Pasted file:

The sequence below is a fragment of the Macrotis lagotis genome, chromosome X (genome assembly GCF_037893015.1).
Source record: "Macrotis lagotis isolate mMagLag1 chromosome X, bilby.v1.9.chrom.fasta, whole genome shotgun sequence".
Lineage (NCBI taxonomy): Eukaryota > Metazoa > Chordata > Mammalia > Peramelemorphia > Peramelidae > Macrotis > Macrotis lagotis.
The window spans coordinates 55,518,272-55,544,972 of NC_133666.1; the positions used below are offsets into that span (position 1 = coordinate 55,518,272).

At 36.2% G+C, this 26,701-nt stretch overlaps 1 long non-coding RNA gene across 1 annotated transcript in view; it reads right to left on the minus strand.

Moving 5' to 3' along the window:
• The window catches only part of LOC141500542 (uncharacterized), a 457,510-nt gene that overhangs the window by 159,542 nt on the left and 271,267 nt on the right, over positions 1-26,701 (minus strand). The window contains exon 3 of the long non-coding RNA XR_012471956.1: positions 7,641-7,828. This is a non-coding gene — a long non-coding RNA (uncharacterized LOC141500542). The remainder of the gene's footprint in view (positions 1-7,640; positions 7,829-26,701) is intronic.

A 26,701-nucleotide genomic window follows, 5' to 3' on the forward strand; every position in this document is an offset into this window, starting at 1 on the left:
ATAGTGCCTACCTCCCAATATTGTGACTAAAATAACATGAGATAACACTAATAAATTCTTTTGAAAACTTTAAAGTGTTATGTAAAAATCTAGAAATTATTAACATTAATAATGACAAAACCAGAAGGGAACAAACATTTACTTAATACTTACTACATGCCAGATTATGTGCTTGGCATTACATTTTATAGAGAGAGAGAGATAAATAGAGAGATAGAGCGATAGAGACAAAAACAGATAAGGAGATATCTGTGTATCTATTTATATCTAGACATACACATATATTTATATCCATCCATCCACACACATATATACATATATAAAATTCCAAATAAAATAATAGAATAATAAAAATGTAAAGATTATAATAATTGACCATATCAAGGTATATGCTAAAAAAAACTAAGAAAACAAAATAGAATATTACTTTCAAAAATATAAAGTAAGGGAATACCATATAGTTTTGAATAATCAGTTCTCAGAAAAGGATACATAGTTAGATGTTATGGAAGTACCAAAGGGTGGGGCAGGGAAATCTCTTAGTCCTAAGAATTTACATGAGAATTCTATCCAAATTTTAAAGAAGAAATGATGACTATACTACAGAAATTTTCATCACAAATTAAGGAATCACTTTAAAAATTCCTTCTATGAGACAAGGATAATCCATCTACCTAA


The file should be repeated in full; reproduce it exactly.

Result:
The sequence below is a fragment of the Macrotis lagotis genome, chromosome X (genome assembly GCF_037893015.1).
Source record: "Macrotis lagotis isolate mMagLag1 chromosome X, bilby.v1.9.chrom.fasta, whole genome shotgun sequence".
Lineage (NCBI taxonomy): Eukaryota > Metazoa > Chordata > Mammalia > Peramelemorphia > Peramelidae > Macrotis > Macrotis lagotis.
The window spans coordinates 55,518,272-55,544,972 of NC_133666.1; the positions used below are offsets into that span (position 1 = coordinate 55,518,272).

At 36.2% G+C, this 26,701-nt stretch overlaps 1 long non-coding RNA gene across 1 annotated transcript in view; it reads right to left on the minus strand.

Moving 5' to 3' along the window:
• The window catches only part of LOC141500542 (uncharacterized), a 457,510-nt gene that overhangs the window by 159,542 nt on the left and 271,267 nt on the right, over positions 1-26,701 (minus strand). The window contains exon 3 of the long non-coding RNA XR_012471956.1: positions 7,641-7,828. This is a non-coding gene — a long non-coding RNA (uncharacterized LOC141500542). The remainder of the gene's footprint in view (positions 1-7,640; positions 7,829-26,701) is intronic.

A 26,701-nucleotide genomic window follows, 5' to 3' on the forward strand; every position in this document is an offset into this window, starting at 1 on the left:
ATAGTGCCTACCTCCCAATATTGTGACTAAAATAACATGAGATAACACTAATAAATTCTTTTGAAAACTTTAAAGTGTTATGTAAAAATCTAGAAATTATTAACATTAATAATGACAAAACCAGAAGGGAACAAACATTTACTTAATACTTACTACATGCCAGATTATGTGCTTGGCATTACATTTTATAGAGAGAGAGAGATAAATAGAGAGATAGAGCGATAGAGACAAAAACAGATAAGGAGATATCTGTGTATCTATTTATATCTAGACATACACATATATTTATATCCATCCATCCACACACATATATACATATATAAAATTCCAAATAAAATAATAGAATAATAAAAATGTAAAGATTATAATAATTGACCATATCAAGGTATATGCTAAAAAAAACTAAGAAAACAAAATAGAATATTACTTTCAAAAATATAAAGTAAGGGAATACCATATAGTTTTGAATAATCAGTTCTCAGAAAAGGATACATAGTTAGATGTTATGGAAGTACCAAAGGGTGGGGCAGGGAAATCTCTTAGTCCTAAGAATTTACATGAGAATTCTATCCAAATTTTAAAGAAGAAATGATGACTATACTACAGAAATTTTCATCACAAATTAAGGAATCACTTTAAAAATTCCTTCTATGAGACAAGGATAATCCATCTACCTAA